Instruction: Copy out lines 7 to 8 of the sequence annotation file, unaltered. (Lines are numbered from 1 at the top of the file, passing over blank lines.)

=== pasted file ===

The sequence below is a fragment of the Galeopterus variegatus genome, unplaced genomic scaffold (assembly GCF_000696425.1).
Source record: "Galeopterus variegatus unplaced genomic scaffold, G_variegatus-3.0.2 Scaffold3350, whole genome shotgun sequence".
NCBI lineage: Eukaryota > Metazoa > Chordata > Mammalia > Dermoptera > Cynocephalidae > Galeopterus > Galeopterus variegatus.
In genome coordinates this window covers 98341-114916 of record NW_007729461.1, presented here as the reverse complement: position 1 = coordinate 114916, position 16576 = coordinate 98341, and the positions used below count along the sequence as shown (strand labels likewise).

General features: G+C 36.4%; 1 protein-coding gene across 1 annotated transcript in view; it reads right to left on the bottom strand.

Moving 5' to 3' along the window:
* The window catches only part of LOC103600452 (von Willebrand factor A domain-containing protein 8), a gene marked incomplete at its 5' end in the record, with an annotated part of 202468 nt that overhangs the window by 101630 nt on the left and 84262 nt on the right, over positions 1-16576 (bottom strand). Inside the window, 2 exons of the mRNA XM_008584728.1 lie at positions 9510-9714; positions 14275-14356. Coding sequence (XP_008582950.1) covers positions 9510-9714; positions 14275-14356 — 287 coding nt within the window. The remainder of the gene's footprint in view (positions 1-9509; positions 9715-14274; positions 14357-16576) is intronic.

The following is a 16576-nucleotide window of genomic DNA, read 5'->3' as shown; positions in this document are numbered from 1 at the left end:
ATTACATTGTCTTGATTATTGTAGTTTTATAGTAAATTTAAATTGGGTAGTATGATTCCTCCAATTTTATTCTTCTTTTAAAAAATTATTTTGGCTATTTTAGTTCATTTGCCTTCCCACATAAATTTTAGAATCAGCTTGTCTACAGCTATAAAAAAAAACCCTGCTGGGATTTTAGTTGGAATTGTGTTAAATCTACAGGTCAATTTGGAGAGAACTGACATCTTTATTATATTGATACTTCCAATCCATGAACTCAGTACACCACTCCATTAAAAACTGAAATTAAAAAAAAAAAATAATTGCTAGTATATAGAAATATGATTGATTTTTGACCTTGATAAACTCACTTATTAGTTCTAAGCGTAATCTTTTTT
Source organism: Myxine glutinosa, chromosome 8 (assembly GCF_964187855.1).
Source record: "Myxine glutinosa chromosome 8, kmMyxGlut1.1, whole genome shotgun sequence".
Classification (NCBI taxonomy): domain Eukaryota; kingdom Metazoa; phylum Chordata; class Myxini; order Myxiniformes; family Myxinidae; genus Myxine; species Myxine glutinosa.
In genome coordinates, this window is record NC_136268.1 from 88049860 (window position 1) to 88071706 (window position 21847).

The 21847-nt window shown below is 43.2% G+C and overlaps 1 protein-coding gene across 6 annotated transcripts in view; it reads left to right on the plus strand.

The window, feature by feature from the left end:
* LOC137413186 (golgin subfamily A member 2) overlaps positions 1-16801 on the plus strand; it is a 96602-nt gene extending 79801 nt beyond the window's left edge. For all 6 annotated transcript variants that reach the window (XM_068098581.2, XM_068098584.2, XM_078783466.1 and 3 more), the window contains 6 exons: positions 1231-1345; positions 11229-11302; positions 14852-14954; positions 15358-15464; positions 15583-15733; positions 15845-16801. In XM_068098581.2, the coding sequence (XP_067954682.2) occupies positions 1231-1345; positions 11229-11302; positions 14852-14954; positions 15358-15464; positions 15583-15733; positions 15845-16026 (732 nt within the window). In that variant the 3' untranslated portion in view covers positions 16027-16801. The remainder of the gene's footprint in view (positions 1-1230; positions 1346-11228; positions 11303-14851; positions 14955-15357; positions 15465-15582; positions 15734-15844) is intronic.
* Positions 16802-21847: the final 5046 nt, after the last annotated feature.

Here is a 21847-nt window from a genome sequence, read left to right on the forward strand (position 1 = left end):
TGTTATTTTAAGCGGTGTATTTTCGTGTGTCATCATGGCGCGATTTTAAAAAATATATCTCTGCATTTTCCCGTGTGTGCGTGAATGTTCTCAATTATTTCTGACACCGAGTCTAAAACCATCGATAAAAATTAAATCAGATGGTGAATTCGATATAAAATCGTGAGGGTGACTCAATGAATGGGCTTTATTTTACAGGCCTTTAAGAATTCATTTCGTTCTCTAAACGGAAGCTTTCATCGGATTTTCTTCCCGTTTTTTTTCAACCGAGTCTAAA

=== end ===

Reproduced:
* The window catches only part of LOC103600452 (von Willebrand factor A domain-containing protein 8), a gene marked incomplete at its 5' end in the record, with an annotated part of 202468 nt that overhangs the window by 101630 nt on the left and 84262 nt on the right, over positions 1-16576 (bottom strand). Inside the window, 2 exons of the mRNA XM_008584728.1 lie at positions 9510-9714; positions 14275-14356. Coding sequence (XP_008582950.1) covers positions 9510-9714; positions 14275-14356 — 287 coding nt within the window. The remainder of the gene's footprint in view (positions 1-9509; positions 9715-14274; positions 14357-16576) is intronic.

The following is a 16576-nucleotide window of genomic DNA, read 5'->3' as shown; positions in this document are numbered from 1 at the left end: